Publications on Children’s Wellbeing ICS Releases Report on COVID-19’s Impact onPediatric Healthcare in South Carolina…
Notes from a Fellow: This is the inaugural post from Jostin Grimes, a summer fellow with ICS through the Southern Education Leadership Initiative. Throughout the summer, Jostin will share reflections on his experience at ICS, thoughts on the field, and updates on projects. You can follow the posts here.
Hello All! My name is Jostin Grimes and I have the privilege to work with Institute for Child Success this summer as a Southern Education Leadership Initiative (SELI) Fellow. For the next few weeks, I will be taking over the ICS blog to share my experiences, new knowledge, and insights into my introduction to the world of policy. The SELI fellowship is awarded to those individuals who have exhibited a strong interest in the field of education reform, and are passionate about changing the cultural, social, and structural inequalities that affect minorities in the American education system. My passion for early childhood education and its many facets brought me to i(cs), and I am thrilled to join the team to create solutions to numerous educational issues that are apparent in school systems in the south and nationwide.
The SELI program is supported by the Southern Education Foundation (SEF), a non-profit education
organization in Atlanta, GA that seeks to improve education for disadvantaged students in the south. Through the Southern Education Leadership Initiative (SELI) I will work closely with the Policy Research team to craft and present research on current issues that limits or accelerates early childhood education and child success overall. Entering into the policy realm is frightening but I am confident that Keller Anne, Megan, and Joe will serve as excellent resources and advocates for the amazing work that will occur this summer! Working with students of color in the Atlanta Public System, I have witnessed first hand the implications that bad policies have impeded on the growth of these students in school and in their communities. Furthermore, the communities that these students come from are consumed with poverty and insufficient resources to support the academic and personal growth that is expected out of the students. As a sociology major, I have the keen ability to look at social phenomenons from a macro (institutional) and micro (individual) level of analysis, and this innate gift will help me conceptualize the “bigger picture” of those structural and societal inequalities that play an integral role in the deterrence of our youth in schools. Some of the work that I will produce this summer will involve creating primers through data collection on economics, test scores, and analyzing current literature to address misconceptions of education equity for minorities. This summer I am excited to identify, debate, and create ideas and solutions by exploring current policies and stereotypes that are associated with young children in the South, and the environments and systems in which they are raised.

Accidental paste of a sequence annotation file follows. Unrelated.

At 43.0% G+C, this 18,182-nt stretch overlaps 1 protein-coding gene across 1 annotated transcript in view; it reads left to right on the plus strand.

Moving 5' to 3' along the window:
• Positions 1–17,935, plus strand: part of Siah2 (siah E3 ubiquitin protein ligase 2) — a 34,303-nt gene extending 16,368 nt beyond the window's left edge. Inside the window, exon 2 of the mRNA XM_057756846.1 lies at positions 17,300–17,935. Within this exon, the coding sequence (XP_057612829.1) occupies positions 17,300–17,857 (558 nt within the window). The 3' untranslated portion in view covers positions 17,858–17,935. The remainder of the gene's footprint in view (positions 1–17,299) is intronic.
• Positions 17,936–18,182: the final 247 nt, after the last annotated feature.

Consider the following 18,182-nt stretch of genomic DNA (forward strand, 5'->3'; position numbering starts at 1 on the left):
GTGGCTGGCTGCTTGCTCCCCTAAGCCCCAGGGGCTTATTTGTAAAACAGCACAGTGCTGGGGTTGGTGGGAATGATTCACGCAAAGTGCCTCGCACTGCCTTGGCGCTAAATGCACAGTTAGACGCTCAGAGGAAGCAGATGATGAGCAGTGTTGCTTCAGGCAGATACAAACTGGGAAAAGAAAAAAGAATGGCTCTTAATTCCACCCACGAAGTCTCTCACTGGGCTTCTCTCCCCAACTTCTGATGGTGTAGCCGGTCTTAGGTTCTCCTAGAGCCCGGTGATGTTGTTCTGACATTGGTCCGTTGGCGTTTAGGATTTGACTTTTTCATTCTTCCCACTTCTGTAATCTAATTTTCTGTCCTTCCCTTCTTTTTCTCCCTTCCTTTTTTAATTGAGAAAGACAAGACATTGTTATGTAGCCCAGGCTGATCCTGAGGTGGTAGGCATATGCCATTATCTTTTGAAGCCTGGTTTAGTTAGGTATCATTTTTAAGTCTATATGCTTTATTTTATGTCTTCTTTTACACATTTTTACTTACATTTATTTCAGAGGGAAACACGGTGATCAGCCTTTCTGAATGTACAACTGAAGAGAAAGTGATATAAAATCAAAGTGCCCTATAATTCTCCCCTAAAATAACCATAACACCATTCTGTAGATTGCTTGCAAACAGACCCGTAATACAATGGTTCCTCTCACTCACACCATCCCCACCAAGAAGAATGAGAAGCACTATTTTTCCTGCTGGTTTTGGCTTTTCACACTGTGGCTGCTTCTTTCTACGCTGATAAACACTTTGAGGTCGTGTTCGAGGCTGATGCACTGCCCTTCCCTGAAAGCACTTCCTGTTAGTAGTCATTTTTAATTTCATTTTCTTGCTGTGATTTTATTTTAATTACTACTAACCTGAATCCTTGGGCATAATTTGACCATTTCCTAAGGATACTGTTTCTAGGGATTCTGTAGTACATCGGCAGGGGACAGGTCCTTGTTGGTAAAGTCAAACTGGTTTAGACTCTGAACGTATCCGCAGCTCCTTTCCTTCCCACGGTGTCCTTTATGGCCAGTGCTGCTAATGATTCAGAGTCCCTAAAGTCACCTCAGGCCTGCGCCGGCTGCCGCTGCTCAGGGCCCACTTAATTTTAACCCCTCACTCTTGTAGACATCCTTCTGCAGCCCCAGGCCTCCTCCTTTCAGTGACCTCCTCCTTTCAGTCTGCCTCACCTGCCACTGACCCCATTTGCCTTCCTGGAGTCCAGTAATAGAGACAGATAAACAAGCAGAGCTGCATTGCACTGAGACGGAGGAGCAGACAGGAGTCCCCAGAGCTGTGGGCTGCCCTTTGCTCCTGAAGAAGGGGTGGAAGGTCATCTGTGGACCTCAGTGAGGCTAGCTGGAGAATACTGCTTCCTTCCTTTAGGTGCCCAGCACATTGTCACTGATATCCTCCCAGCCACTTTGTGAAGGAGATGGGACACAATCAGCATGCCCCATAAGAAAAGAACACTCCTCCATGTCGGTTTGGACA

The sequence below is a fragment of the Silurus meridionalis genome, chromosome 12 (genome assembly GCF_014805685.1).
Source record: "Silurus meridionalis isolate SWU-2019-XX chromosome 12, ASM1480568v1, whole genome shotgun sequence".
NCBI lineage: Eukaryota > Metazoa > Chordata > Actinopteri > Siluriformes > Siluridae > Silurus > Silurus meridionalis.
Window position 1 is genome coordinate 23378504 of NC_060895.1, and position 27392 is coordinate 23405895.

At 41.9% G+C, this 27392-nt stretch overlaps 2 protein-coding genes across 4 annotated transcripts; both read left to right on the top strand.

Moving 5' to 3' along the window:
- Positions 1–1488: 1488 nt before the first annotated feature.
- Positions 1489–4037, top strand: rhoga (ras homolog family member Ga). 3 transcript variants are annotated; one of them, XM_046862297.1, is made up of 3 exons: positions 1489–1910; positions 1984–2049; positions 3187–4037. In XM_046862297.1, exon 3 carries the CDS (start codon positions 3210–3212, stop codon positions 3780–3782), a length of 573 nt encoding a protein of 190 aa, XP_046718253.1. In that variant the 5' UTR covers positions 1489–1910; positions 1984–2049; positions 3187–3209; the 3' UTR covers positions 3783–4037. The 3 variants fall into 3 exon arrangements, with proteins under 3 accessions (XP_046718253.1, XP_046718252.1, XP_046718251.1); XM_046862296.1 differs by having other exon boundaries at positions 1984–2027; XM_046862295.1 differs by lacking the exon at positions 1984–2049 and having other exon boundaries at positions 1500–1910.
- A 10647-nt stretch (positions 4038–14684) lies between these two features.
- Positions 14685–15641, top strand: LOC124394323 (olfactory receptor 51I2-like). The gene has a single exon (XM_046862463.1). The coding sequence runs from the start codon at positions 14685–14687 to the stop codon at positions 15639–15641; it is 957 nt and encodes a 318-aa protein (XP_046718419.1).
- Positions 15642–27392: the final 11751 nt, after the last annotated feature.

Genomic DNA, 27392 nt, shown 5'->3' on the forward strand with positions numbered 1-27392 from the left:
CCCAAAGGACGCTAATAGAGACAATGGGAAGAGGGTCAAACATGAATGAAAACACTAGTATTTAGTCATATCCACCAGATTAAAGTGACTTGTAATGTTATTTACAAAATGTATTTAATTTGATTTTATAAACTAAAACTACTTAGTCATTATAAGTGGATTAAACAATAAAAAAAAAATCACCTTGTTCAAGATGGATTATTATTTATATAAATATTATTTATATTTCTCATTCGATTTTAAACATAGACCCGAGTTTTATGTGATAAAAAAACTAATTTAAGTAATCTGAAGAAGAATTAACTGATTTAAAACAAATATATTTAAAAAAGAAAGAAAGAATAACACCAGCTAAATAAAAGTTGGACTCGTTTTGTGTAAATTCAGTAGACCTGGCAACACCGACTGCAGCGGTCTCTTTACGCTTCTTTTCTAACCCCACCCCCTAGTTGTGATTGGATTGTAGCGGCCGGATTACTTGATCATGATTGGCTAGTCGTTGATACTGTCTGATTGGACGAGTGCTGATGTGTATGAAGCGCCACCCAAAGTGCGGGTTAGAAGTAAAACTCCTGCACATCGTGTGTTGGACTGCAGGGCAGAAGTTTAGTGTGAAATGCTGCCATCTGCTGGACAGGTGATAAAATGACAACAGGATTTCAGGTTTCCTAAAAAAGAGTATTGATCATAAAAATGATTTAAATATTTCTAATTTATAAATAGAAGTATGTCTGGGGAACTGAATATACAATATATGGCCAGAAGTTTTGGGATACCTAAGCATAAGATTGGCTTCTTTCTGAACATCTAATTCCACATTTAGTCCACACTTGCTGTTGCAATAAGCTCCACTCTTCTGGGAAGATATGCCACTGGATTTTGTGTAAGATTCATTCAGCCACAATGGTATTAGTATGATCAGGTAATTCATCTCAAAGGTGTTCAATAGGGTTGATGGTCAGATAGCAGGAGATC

A little about me: I am originally from Gordon, GA, which is a small rural city located in the central Georgia area. This fall I will be a senior at Morehouse College in Atlanta, GA where I am a sociology major and education studies minor. My passion for education has grown tremendously over the past three years through the opportunities and multi-faceted networks that I have encountered. I have been active on campus as a member of various student led organizations such as the world-renowned Morehouse College Glee Club, Students for Education Reform (Spelman College Chapter), and the UPS Community Service Scholars Program. This fall I will serve as the Lead Scholar for the UPS program and President of the Morehouse College Glee Club. Furthermore, my commitment to service, scholarship, and advocacy is evident through my commitment in educating and uplifting the youth of tomorrow. As I previously mentioned, I serve as a student volunteer with the UPS Community Service Scholars Program; which is a partnership between UPS and The Atlanta University Center—where students volunteer at Fickett Elementary, located in southwest Atlanta for an entire academic year. During my time at Fickett, I have worked closely with third grade students in strengthening their reading and writing skills. This has been rewarding, humbling and transforming as I have seen the scholars grow academically, emotionally, and personally in a matter of nine months. While serving at Fickett I found my voice in the pursuit to deconstruct and address the inequalities that affect students of color in urban areas.
I am excited to update you all on possible solutions that I may discover through a deep analysis of old and new policies, and I hope that my findings can spark conversations in relation to early childhood success!
“The paradox of education is precisely this – that as one begins to become conscious one begins to examine the society in which he is being educated. ” – James Baldwin